So now let’s go back to our clerk who sold a six pack of beer to a minor. He gets locked up Tuesday nite by this angry cop, but comes to magistrate court on Wednesday morning. Judge Hurley reviews the PC, decides he is a responsible businessman arrested on a minor charge which presents no threat to the community. He releases the defendant on his own recognizance. But wait, the judge who had placed him on probation has not heard the case yet.

So also on Wednesday, the probation officer finds out her charge has been arrested. She could care less that Judge Hurley released him on the 948.06 violation. She may not even know it. Based on the arrest, she immediately prepares a warrant and presents it to the judge who supervises the guy’s probation. That same afternoon, the judge signs the warrant.

The probationer is released from custody on Wednesday afternoon due to Judge Hurley’s ROR. He goes home and sleeps off his nite in jail. He wakes up Thursday morning at 5 a.m. with a BSO deputy and a probation officer at his front door to take him into custody on the VOP signed the day before by the judge who placed him on probation to begin with.

Legally, absolutely nothing had changed. The first jurist heard the facts of the 948.06 hold, and ordered the defendants released ROR. Now the judge supervising his probation has effectively revoked his bond without a hearing.

Sure, you can’t do that you say. So you rush to call the judge’s JA and point out the inequity, and she says the “Court is booked for the day. I will give you a bond hearing next week.” Or she tells you instead “The judge only sets bond hearings after he reads your written motion. Submit it. We will call you; don't call us." But your client was remanded without cause or justification, you say, and we did not come all this way and initiate a brand new magistrate process so defense lawyers have to be hurrying to the 4th DCA because of a fatal flaw in the system.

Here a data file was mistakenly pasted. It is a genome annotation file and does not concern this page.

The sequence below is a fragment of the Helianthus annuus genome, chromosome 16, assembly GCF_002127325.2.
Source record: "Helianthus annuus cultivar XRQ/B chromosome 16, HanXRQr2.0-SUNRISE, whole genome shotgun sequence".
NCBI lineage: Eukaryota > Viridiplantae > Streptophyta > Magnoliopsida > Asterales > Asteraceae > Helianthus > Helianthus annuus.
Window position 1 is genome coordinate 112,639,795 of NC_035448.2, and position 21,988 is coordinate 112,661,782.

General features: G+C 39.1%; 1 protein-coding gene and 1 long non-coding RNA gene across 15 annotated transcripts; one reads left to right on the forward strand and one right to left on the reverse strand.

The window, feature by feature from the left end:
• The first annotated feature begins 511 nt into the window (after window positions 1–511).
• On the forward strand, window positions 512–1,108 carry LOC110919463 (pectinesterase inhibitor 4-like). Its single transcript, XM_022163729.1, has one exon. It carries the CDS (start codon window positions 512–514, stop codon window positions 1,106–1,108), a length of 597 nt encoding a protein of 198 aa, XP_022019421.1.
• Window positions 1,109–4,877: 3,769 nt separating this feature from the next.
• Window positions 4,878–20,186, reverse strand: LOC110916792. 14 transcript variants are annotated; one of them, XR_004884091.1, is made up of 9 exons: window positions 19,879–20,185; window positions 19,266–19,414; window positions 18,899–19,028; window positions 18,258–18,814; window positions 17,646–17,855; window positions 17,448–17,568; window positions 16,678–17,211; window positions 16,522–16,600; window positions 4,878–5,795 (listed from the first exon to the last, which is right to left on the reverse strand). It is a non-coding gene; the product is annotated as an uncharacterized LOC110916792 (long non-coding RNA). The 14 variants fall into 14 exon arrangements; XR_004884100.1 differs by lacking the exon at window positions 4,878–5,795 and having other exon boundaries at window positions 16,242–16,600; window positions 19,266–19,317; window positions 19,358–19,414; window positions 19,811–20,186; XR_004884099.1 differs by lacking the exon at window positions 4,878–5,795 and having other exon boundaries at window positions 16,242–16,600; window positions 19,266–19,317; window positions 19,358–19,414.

Can this happen? It is happening routinely and repeatedly every day already, but because the defense bar is still a disorganized lot and Russell is too busy looking for new suits at Macy's, there has not yet been an orchestrated and forceful protest. Practically, Chief Judge Tobin could correct this monstrous flaw summarily by entering a Circuit-wide Order mandating that once the first jurist at magistrate has set a bond under the law, the supervising judge on probation may not revoke it absent a notice, a hearing, and a change in the circumstances of the case. Something we called due process. I think they still allow it in this county, at least in some courtrooms.

In another situation, a young man Judge Hurley wanted to release on a charge of not carrying a license could not get out and spent a week in jail because his supervising judge was on vacation and had told Judge Hurley he could not set bonds on his probation cases.
In another case, a young man held on a trespassing charge early in the week also had a no bond hold under 948.06. He bonded out, only to be remanded later in the week by the jurist supervising his probation. No facts had changed. The judge had. And that judge insisted on a hearing with the arresting officer present. Why is it almost double jeopardy? Because the kid is effectively being arrested twice on the same charge, first by the 948 hold, and then second by the judge’s new VOP warrant. We can’t have this insanity continue.